This is by Ros Todhunter, a geologist from Lostock Green.
The proposed high speed rail route has been drawn straight through an area vital to the nation’s economy, with a huge negative impact.
Coming out of the tunnel under Crewe the proposed high speed rail route is directly above the active Salt Mine which is at shallow depths between Winsford and Middlewich. The HS2 route narrowly skirts the existing Storngy Natural Gas Storage and the proposed Keuper Gas Storage Project between Whatcroft and Byley and then goes straight across the area of King Street Energy’s proposed development of strategic natural gas storage, east of King Street between Morrisons and Penny’s Lane, Lach Dennis. This project has been put on hold since the announcement of the HS2 route. It’s worth noting Britain has only 2 weeks maybe 3 weeks of strategic natural gas storage if our overseas gas suppliers decide to turn the taps off even without an exceptionally cold winter.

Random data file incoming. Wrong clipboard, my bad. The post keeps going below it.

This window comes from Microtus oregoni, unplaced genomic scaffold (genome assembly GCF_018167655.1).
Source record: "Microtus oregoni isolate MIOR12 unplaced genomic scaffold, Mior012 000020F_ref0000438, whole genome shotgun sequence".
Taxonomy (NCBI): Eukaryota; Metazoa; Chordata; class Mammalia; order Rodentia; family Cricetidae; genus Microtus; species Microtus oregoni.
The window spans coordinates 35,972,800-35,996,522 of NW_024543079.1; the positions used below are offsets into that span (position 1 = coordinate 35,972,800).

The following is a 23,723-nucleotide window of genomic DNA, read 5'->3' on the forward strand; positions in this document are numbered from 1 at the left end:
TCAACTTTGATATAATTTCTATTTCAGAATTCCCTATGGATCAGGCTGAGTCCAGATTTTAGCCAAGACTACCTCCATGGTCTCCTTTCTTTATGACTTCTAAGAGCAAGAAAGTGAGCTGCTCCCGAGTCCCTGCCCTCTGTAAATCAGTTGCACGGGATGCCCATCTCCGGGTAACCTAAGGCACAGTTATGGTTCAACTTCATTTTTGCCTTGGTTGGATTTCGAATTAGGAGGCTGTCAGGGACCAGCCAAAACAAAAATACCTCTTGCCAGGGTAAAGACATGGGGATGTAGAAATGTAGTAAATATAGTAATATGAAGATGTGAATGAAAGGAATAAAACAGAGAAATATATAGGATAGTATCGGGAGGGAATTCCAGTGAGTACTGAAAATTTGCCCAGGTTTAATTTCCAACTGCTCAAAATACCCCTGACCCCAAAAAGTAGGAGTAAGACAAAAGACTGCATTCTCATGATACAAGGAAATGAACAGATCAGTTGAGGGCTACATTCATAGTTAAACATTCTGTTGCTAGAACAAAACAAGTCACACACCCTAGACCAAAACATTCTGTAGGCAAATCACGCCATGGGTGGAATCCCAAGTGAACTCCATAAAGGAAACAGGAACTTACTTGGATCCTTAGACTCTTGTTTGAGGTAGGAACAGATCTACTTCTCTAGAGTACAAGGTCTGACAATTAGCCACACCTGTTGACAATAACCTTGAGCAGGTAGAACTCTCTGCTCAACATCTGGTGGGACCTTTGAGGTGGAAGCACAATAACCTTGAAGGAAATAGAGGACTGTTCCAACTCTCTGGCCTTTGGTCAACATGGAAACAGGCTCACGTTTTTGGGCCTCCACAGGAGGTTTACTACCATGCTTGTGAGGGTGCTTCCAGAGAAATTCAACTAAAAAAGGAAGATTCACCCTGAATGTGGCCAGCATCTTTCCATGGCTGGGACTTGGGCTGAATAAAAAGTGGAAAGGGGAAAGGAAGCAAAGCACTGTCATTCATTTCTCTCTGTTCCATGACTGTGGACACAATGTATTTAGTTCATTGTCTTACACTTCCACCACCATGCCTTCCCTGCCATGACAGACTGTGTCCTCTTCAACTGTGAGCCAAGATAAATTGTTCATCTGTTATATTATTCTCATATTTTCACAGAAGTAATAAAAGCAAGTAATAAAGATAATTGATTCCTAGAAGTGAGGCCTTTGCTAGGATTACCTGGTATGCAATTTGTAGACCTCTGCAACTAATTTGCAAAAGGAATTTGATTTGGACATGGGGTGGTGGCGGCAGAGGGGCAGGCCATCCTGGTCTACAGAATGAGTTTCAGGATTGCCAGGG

Having sterilised some of the UK’s potential strategic natural gas storage the HS2 proposed route then heads over the working Holford Brine field where salt is dissolved and pumped out of brine wells that occur every 500m between Lach Dennis around Lostock Green and up to the the A556 at the Lostock Triangle. In the same area the HS2 proposed route crosses an intricate network of interconnecting pipework of pressurised brine, fresh water and air which transport the brine as feedstock for the chemical industries of Northwich, Winnington, Runcorn Widnes and beyond.
There are questions about the suitability and safety aspects of siting a rail line that only tolerates ground movements of less than 5mm through an area of know salt extraction and subsidence.
HS2 is on shaky ground in the Cheshire. For centuries the ground surface has been on the move and still is due to natural and industry generated salt solution. In Wimboldsley, an area of former wild brine pumping between and Winsford and Middlewich, the HS2 proposed route has been drawn right down the centre of one of many linear hollows of up to 2m deep that are still subsiding.
The ground is on the move also at Greenheyes Farm in Stanthorne, NW of Middlewich, where the line of the HS2 route has been drawn through, over or is it in a 4m deep subsidence hollow as shown in the photo above.
Further up the route of HS2 the line crosses the river Dane and the Trent and Mersey canal and their associated salt subsidence flashes well known to local anglers and those who regularly inspect the cracks in the mineral line rail bridge at Whatcroft which is held together by steel ties due to damage by salt solution ground movement. Here’s a photo.